Foreword Reviews


Clarion Rating: 2 out of 5

Dis-eased is a work rich in yearning as it works toward its singular creative expressions.

Dis-eased by John Ralph Tuccitto is an intriguing volume that combines a personal memoir with a treatise on the use of technology in today’s society.

Tuccitto is a user experience designer, engaged in a type of work that seeks to enhance the interactions between humans and computers, making them more pleasurable and accessible. As the autobiographical portions of Dis-eased reveal, he also has bipolar disorder.

In this complex book, these two facets of the author’s life come together, paired with examples of his intricate artwork. This intertwining of topics and methods becomes a way to explore the intersections of technology and mental health when it comes to living a meaningful life.

The book begins with an in-depth graphic organizer that lays out the myriad ways the volume can be read. In flow-chart style, readers are encouraged to “choose their own adventure” by starting and completing the text with their choice of three beginnings and endings.

Throughout, the book also offers asides that instruct or suggest where readers could go next in the volume, depending on how they received the content of the just-read section. It is evident from these moments that Tuccitto is intensely aware of the fact that not all of what he has written here will be easily digested.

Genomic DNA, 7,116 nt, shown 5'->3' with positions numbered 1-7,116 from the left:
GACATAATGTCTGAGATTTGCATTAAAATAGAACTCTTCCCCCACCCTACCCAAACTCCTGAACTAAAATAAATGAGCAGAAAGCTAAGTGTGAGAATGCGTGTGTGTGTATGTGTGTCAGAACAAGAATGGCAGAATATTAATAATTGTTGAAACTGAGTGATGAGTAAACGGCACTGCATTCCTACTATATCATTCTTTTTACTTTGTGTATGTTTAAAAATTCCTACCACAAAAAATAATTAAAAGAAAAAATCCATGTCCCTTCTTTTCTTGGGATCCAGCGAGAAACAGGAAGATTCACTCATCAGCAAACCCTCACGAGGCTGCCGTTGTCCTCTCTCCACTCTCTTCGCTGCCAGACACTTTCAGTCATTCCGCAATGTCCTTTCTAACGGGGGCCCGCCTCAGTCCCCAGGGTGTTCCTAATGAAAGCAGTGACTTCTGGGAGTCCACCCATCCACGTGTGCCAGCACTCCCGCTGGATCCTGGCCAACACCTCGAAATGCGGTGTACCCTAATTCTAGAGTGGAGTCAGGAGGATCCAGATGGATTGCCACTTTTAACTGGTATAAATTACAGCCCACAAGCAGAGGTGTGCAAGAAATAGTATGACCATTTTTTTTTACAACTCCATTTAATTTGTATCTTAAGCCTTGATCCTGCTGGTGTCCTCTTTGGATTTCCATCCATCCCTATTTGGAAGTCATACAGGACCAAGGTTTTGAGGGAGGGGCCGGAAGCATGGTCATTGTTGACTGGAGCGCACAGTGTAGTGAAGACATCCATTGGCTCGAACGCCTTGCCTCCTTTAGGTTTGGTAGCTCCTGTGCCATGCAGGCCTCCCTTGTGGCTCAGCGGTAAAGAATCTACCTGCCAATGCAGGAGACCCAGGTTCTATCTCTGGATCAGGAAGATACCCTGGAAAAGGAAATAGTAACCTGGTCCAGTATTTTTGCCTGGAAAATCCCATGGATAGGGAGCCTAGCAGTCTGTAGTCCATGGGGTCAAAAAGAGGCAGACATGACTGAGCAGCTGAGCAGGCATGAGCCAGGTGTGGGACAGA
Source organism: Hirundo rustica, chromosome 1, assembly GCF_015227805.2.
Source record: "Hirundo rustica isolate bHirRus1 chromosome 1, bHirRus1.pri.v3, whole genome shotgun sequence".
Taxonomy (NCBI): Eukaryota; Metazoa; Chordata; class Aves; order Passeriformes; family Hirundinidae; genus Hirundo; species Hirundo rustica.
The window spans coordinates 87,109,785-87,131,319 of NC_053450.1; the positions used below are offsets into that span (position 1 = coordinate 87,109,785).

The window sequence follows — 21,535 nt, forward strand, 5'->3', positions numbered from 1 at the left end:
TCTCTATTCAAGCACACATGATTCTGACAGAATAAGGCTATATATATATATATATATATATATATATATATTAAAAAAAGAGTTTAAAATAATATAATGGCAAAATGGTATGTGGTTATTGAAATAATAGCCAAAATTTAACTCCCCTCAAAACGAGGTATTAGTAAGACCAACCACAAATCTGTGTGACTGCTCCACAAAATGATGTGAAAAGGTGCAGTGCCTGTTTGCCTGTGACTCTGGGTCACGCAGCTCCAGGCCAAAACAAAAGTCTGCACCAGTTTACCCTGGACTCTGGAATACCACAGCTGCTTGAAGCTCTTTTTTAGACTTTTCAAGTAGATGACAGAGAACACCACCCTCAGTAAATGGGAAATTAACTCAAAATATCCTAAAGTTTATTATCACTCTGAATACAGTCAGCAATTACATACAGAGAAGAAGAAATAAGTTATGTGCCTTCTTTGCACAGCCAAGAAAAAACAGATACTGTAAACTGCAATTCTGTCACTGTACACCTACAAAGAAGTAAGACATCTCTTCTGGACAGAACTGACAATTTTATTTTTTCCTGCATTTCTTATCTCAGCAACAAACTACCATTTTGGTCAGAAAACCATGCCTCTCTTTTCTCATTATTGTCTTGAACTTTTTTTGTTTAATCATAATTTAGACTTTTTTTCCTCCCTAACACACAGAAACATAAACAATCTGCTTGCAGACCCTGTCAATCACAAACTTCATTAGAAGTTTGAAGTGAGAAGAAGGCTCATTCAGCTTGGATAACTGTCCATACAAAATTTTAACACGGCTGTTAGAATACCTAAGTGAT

Indeed, there is an overarching pessimism pervading the text that many may be unwilling or unable to work through. This is especially true of material that dissects the use of technology in modern society. As the book itself implies, it is nearly impossible for people to see their reliance on screens and useful interface designs objectively—or even at all.

As such, some of what the book has to say may fall on deaf ears, as it is difficult to see a problem when users continually experience feedback that reinforces their behavior with technology.

It is Tuccitto’s willingness to be vulnerable and honest about his work and his mental illness, however, that helps to make it clear that something important is being said here. There is undeniable truth in the book’s declarations around humanity’s “mutual insanity,” and in its discussion of thinking “inside the box,” which is thought provoking and original.

The book’s language is dense. Though sections are brief, each paragraph is packed with thick sentences that don’t always connect in conventional ways. Those who have worked in jobs similar to the author’s and those who have faced similar health challenges will likely find the text the most accessible.

Alongside its bevy of plainspoken moments, there is an interesting lyricism to the language and tone of Dis-eased. It is a work rich in yearning as it works towards its singular creative expressions.

Reviewed by Margaret Fedder

Disclosure: This article is not an endorsement, but a review. The publisher of this book provided free copies of the book and paid a small fee to have their book reviewed by a professional reviewer. Foreword Reviews and Clarion Reviews make no guarantee that the publisher will receive a positive review. Foreword Magazine, Inc. is disclosing this in accordance with the Federal Trade Commission’s 16 CFR, Part 255.

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